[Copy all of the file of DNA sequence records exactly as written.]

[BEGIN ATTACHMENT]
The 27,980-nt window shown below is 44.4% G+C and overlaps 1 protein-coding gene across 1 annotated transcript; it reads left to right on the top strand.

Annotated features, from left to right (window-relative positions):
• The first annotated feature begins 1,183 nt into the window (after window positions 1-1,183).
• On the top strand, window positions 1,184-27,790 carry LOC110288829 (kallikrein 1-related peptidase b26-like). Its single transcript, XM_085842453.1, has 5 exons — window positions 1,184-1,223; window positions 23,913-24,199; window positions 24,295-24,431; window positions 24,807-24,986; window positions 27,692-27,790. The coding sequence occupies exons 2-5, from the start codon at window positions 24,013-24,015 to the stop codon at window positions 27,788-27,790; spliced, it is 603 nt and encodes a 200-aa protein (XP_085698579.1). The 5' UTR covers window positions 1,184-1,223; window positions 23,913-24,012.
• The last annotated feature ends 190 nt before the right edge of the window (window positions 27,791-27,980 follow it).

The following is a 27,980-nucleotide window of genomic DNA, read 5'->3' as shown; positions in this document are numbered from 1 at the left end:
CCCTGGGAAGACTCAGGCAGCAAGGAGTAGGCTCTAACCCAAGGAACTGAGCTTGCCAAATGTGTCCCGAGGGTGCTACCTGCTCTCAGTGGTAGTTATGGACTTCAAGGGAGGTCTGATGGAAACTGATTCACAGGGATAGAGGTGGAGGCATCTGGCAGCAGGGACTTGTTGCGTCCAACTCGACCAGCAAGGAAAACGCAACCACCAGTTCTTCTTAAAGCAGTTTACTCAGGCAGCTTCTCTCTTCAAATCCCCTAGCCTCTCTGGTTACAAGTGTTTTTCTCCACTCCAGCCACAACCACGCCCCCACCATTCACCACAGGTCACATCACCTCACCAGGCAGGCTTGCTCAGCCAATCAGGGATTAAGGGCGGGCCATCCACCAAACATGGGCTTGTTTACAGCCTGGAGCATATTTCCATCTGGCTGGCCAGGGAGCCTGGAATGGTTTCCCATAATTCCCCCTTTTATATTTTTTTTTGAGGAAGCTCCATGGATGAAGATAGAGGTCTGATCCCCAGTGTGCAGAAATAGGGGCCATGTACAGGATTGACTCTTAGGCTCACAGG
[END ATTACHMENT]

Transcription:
The 27,980-nt window shown below is 44.4% G+C and overlaps 1 protein-coding gene across 1 annotated transcript; it reads left to right on the top strand.

Annotated features, from left to right (window-relative positions):
• The first annotated feature begins 1,183 nt into the window (after window positions 1-1,183).
• On the top strand, window positions 1,184-27,790 carry LOC110288829 (kallikrein 1-related peptidase b26-like). Its single transcript, XM_085842453.1, has 5 exons — window positions 1,184-1,223; window positions 23,913-24,199; window positions 24,295-24,431; window positions 24,807-24,986; window positions 27,692-27,790. The coding sequence occupies exons 2-5, from the start codon at window positions 24,013-24,015 to the stop codon at window positions 27,788-27,790; spliced, it is 603 nt and encodes a 200-aa protein (XP_085698579.1). The 5' UTR covers window positions 1,184-1,223; window positions 23,913-24,012.
• The last annotated feature ends 190 nt before the right edge of the window (window positions 27,791-27,980 follow it).

The following is a 27,980-nucleotide window of genomic DNA, read 5'->3' as shown; positions in this document are numbered from 1 at the left end:
CCCTGGGAAGACTCAGGCAGCAAGGAGTAGGCTCTAACCCAAGGAACTGAGCTTGCCAAATGTGTCCCGAGGGTGCTACCTGCTCTCAGTGGTAGTTATGGACTTCAAGGGAGGTCTGATGGAAACTGATTCACAGGGATAGAGGTGGAGGCATCTGGCAGCAGGGACTTGTTGCGTCCAACTCGACCAGCAAGGAAAACGCAACCACCAGTTCTTCTTAAAGCAGTTTACTCAGGCAGCTTCTCTCTTCAAATCCCCTAGCCTCTCTGGTTACAAGTGTTTTTCTCCACTCCAGCCACAACCACGCCCCCACCATTCACCACAGGTCACATCACCTCACCAGGCAGGCTTGCTCAGCCAATCAGGGATTAAGGGCGGGCCATCCACCAAACATGGGCTTGTTTACAGCCTGGAGCATATTTCCATCTGGCTGGCCAGGGAGCCTGGAATGGTTTCCCATAATTCCCCCTTTTATATTTTTTTTTGAGGAAGCTCCATGGATGAAGATAGAGGTCTGATCCCCAGTGTGCAGAAATAGGGGCCATGTACAGGATTGACTCTTAGGCTCACAGG